Muslim sues Washington hotel over bias during Israeli delegation’s stay

A prominent national Muslim civil rights and advocacy organization today filed a lawsuit against a Washington, D.C., hotel on behalf of a Muslim employee who says he faced discriminationafter he was barred from carrying out his duties on floors occupied last year by a visiting Israeli delegation.

In its suit filed in U.S. District Court for the District Of Columbia against the Mandarin Oriental Hotel Group, the Council on American-Islamic Relations (CAIR) alleges that in December of 2010, the American citizen of Moroccan heritage was forbidden to go to the 8th or 9th floors of the hotel because an Israeli delegation was staying there.

He was reportedly barred from those floors despite the fact that he had previously undergone an FBI background check and had carried out his duties for other foreign delegations and dignitaries, including former American presidents.

“No American should be treated differently or face discrimination by an employer because of his or her race, religion or national origin,” said CAIR Legal Counsel Nadhira Al-Khalili.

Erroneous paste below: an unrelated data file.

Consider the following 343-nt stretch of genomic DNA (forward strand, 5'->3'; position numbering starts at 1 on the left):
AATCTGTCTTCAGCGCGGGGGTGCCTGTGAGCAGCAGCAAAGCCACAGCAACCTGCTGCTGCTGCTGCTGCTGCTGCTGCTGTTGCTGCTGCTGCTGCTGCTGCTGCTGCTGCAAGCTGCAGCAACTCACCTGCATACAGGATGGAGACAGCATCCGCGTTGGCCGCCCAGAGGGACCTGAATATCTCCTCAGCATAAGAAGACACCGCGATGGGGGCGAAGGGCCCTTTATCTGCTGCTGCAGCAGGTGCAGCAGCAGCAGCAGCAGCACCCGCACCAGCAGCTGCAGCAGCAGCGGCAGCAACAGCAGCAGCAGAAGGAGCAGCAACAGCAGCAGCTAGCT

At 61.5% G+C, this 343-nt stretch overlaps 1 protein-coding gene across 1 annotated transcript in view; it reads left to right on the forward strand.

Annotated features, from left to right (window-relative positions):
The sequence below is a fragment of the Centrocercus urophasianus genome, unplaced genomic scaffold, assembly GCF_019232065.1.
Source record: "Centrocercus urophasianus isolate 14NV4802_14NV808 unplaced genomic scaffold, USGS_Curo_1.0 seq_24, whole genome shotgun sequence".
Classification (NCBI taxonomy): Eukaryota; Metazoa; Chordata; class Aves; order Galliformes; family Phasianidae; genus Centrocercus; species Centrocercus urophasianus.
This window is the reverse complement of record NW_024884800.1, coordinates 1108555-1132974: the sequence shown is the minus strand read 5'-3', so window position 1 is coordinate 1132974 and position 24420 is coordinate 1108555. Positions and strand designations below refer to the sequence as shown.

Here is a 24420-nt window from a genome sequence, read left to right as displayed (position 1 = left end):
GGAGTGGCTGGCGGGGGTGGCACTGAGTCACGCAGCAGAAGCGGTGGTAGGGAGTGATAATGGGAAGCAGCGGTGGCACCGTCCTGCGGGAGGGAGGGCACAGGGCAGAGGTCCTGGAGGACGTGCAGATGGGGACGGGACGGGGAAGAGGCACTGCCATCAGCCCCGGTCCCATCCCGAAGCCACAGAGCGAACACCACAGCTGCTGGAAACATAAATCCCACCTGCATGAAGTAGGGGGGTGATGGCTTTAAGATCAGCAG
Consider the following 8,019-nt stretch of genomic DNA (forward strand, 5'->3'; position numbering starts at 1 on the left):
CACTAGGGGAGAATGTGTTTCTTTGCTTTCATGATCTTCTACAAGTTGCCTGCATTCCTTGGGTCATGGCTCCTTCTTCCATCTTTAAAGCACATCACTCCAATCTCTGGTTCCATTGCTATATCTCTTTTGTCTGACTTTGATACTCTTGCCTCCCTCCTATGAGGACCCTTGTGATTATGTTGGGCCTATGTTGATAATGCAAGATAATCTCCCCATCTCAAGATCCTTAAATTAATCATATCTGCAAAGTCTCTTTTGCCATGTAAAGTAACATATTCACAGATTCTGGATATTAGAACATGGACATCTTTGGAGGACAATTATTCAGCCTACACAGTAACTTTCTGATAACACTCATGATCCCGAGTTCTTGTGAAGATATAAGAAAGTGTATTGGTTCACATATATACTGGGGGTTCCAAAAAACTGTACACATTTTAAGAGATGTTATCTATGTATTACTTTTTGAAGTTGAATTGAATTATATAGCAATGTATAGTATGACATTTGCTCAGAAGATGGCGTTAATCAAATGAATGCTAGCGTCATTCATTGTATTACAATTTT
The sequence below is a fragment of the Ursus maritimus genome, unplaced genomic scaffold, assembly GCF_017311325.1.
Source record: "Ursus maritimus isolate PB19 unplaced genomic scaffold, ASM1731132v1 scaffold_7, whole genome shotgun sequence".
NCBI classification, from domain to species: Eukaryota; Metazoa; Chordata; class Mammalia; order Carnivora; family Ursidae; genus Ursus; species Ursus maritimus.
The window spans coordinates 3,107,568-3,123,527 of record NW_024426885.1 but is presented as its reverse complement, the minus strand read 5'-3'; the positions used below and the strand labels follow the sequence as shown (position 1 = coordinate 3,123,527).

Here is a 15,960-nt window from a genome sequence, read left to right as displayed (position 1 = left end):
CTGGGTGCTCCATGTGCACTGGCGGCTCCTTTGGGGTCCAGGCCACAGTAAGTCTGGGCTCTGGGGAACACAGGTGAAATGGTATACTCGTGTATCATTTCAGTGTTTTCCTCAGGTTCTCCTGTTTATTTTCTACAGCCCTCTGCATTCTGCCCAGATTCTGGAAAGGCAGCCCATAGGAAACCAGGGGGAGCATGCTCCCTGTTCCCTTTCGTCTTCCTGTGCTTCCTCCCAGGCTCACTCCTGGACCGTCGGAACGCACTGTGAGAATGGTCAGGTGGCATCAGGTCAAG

According to the suit, when the Muslim employee asked why he was barred from those floors, he was told by a supervisor, “You know how the Israelis are with Arabs and Muslims.” Another hotel supervisor allegedly stated that “the Israeli delegation does not want to be served by Defendant’s Muslim employees and that Defendant accommodates this preference because it does not want to lose the Israeli delegation as clients.”

The suit also alleges that hotel supervisors believed the Muslim employee “would particularly pose a problem for the Israeli delegation, because if they encountered him, members of the delegation would easily be able to see his name – Mohamed – written on his employee nametag.”

After the Muslim worker’s colleagues learned of the restrictions the hotel had placed on his duties, several of them ridiculed him as a potential terrorist, “poking him in the stomach to feign checking his body for explosives.”

CAIR’s suit also alleges that the hotel retaliated against the employee for complaining about the discriminatory treatment.

The lawsuit seeks diversity training for hotel employees, back pay for the Muslim worker, compensatory and punitive damages, attorney’s fees, and an order requiring the hotel to adopt a non-discrimination and retaliation policy and to establish an effective mechanism for receiving and responding to complaints of discrimination and retaliation.

CAIR press release, 29 August 2011